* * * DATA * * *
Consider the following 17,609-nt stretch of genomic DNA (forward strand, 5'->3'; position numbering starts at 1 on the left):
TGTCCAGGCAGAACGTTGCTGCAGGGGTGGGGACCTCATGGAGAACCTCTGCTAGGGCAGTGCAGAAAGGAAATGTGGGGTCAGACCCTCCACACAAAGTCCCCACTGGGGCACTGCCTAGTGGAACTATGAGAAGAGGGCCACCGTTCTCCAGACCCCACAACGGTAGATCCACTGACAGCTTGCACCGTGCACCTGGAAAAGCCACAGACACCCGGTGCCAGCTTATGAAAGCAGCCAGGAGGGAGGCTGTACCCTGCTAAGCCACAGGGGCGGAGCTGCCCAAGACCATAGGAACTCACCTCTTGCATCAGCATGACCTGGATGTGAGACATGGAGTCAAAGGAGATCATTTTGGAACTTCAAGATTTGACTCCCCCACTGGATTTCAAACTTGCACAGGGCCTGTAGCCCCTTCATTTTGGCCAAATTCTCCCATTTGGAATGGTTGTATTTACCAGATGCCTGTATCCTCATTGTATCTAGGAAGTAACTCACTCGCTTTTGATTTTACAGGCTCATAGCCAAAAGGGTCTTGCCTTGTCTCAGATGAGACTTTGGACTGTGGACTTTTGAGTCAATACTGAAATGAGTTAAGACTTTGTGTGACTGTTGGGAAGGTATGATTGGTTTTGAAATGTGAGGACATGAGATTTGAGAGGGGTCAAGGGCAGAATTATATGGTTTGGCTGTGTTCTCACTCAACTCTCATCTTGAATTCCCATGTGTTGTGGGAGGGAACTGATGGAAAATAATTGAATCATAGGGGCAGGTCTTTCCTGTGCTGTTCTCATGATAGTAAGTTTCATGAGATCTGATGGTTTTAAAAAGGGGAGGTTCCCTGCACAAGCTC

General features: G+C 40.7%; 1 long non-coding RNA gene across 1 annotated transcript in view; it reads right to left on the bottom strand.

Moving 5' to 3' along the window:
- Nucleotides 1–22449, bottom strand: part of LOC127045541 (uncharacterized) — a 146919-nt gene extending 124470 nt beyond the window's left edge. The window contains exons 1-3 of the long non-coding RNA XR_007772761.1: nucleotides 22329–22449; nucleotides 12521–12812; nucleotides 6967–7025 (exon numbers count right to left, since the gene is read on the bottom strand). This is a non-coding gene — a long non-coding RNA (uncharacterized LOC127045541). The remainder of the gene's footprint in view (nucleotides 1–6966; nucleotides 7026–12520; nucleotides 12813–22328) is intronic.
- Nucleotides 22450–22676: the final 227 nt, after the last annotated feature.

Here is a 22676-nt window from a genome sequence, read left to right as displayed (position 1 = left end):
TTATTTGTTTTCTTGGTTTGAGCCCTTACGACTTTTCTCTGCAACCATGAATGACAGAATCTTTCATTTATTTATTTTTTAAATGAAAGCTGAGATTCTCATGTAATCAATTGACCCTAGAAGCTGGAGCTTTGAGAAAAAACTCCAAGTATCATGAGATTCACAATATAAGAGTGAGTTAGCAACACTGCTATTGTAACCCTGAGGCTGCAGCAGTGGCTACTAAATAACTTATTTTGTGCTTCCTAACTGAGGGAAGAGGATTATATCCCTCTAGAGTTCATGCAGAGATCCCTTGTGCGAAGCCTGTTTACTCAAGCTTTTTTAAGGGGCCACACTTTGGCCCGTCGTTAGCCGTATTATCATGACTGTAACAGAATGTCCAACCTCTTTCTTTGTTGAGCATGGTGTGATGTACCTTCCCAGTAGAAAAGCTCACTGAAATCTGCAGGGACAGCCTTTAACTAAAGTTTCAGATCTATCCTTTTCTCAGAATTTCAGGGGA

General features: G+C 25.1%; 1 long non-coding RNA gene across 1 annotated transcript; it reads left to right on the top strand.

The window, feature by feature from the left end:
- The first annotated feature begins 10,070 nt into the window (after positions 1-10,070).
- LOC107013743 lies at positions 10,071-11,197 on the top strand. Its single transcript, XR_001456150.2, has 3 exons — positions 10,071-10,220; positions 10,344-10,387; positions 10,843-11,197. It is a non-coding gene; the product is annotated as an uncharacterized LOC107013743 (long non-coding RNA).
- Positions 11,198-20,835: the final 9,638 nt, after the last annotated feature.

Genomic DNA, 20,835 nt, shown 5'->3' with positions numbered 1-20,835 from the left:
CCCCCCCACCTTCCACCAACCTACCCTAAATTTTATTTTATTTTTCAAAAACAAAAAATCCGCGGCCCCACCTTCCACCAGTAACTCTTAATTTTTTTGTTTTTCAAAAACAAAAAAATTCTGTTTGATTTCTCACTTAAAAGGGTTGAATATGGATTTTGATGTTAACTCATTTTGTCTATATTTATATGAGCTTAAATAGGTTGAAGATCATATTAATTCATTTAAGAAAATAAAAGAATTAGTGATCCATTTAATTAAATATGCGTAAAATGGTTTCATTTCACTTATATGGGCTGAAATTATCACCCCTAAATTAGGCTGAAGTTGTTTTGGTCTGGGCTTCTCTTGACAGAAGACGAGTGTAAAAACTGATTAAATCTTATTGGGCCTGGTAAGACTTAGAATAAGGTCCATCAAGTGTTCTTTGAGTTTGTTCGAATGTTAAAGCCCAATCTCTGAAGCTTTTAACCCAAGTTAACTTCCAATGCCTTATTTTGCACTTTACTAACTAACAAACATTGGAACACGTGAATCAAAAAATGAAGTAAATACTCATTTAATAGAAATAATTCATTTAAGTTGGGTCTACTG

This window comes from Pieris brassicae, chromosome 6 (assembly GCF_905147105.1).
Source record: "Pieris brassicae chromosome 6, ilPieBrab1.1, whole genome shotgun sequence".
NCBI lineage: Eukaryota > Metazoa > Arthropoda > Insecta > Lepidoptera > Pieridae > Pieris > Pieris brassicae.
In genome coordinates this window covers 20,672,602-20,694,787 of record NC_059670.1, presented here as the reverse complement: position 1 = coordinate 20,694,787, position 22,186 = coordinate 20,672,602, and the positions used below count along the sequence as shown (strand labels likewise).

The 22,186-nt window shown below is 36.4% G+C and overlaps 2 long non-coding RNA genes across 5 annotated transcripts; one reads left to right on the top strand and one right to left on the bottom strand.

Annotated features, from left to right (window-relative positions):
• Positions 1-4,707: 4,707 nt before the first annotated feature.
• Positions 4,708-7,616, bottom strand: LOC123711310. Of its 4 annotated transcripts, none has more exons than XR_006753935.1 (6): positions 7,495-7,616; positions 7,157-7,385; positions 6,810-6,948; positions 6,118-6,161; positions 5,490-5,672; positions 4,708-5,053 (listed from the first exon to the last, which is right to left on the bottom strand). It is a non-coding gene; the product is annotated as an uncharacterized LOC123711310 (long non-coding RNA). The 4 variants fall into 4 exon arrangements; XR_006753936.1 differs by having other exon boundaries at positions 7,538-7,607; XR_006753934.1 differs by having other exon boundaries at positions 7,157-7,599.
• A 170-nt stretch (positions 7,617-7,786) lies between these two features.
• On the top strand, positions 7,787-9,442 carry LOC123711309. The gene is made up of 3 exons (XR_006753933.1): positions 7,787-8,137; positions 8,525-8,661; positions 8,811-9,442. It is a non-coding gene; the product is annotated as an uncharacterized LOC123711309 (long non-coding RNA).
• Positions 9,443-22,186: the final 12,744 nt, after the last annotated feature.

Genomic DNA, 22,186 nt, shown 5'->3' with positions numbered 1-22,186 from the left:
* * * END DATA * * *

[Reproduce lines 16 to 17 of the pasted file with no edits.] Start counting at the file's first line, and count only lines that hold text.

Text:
This window comes from Pieris brassicae, chromosome 6 (assembly GCF_905147105.1).
Source record: "Pieris brassicae chromosome 6, ilPieBrab1.1, whole genome shotgun sequence".